6. i wish that i could understand my personal needs within community. i know that i do not need many friends. but i know that i have to be connected to people—groups of people—in order to express what i am. i want to know what i need so specifically that i can even plan for my “retirement”—that time when i am no longer defined primarily by my responsibilities to my people.

7. i wish that i could stay in a place of intimacy with my wife. i think that something in me grieves at all times because i am incapable of remaining in a state of intimacy with anyone but particularly with my own wife. and the enneagram has helped me to understand why this is. i am not lonely even when i am alone, and so it is hard for me to grasp the value of intimacy. but because it is so horrifying to me, i sense that genuine intimacy must be precious. i want to experience that in my life, even if it is for just a season. i want to be all-in, in a manner that teaches me the transforming experience of love. i want to be able to say that i gave myself over to it, even though it killed what i was. i want that, for happiness—whatever happiness proves to be


on listening

Posted in Uncategorized at 4:33 pm by Administrator

tomorrow, i have to give a talk to one hundred five Latino scholarship winners as well as several dozen of the most prominent Latino political and industry leaders in my region. because my CEO was supposed to give this talk but had to back out five days ago, the buck was passed to me, and i still don’t know exactly what i’m going to say. i have ten minutes to talk about anything. it is possible that i will elect to totally wing it tomorrow. it is entirely possible that i will talk extemporaneously. because in the moment, i am capable of absolutely anything.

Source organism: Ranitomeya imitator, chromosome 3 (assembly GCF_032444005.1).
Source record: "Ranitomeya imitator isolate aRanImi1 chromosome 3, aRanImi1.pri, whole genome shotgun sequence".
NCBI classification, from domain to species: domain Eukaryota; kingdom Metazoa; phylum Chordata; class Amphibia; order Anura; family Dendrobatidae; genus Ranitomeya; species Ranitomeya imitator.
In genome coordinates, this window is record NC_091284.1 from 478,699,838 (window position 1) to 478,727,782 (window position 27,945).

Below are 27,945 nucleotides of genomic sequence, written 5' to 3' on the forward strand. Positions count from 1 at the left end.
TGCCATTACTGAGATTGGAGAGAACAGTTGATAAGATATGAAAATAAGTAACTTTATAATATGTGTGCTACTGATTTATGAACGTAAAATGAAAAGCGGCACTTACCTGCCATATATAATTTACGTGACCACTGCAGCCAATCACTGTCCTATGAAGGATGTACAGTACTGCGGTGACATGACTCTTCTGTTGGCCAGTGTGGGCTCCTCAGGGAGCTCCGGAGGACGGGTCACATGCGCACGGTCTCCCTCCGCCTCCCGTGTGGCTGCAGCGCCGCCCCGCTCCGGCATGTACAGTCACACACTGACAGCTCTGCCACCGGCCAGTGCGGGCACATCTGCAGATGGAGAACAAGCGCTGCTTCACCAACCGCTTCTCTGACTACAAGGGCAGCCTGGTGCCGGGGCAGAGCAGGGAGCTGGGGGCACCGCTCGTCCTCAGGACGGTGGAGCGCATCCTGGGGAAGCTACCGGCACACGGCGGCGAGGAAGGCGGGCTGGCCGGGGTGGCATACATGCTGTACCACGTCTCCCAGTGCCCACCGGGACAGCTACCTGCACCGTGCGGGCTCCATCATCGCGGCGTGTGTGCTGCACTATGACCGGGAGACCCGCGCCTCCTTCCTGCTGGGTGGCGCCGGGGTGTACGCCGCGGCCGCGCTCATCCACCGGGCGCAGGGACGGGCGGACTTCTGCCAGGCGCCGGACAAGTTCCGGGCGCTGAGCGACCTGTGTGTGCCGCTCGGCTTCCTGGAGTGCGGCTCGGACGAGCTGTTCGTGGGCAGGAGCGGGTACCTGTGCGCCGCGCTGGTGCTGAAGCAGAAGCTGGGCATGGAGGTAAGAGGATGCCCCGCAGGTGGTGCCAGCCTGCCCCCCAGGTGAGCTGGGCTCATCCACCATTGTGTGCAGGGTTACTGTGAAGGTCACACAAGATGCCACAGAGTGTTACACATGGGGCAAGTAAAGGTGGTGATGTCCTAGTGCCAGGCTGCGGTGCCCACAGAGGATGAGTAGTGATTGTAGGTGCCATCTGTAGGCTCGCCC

but just in case i cannot come up with anything else between now and 13 hours from now when i’m at the podium of the JW Marriott conference room, i’m going to write out something right now about listening. because once upon a time, i thought that the point of an education was to learn how to teach others; but now i’ve realized that the point of an education is to learn how to listen.

i’m an HIV doctor. there’s a whole story behind that, about how i once wanted to be a missionary doctor in Africa, about how i wanted to cure a deadly virus, about how i wanted to fight prejudice and disease in my society. it suffices to say that i didn’t simply become an HIV doctor because i wanted to help people; i wanted to save lives and change society in the process. and that motivation led me to the company where i currently work—a community health center that serves a predominantly Latino population, many of whom are undocumented immigrants. i’m proud of the company i work for. in fact, i love my company. i love its vision. i think it captures real excellence—compassionate, visionary, and medical excellence.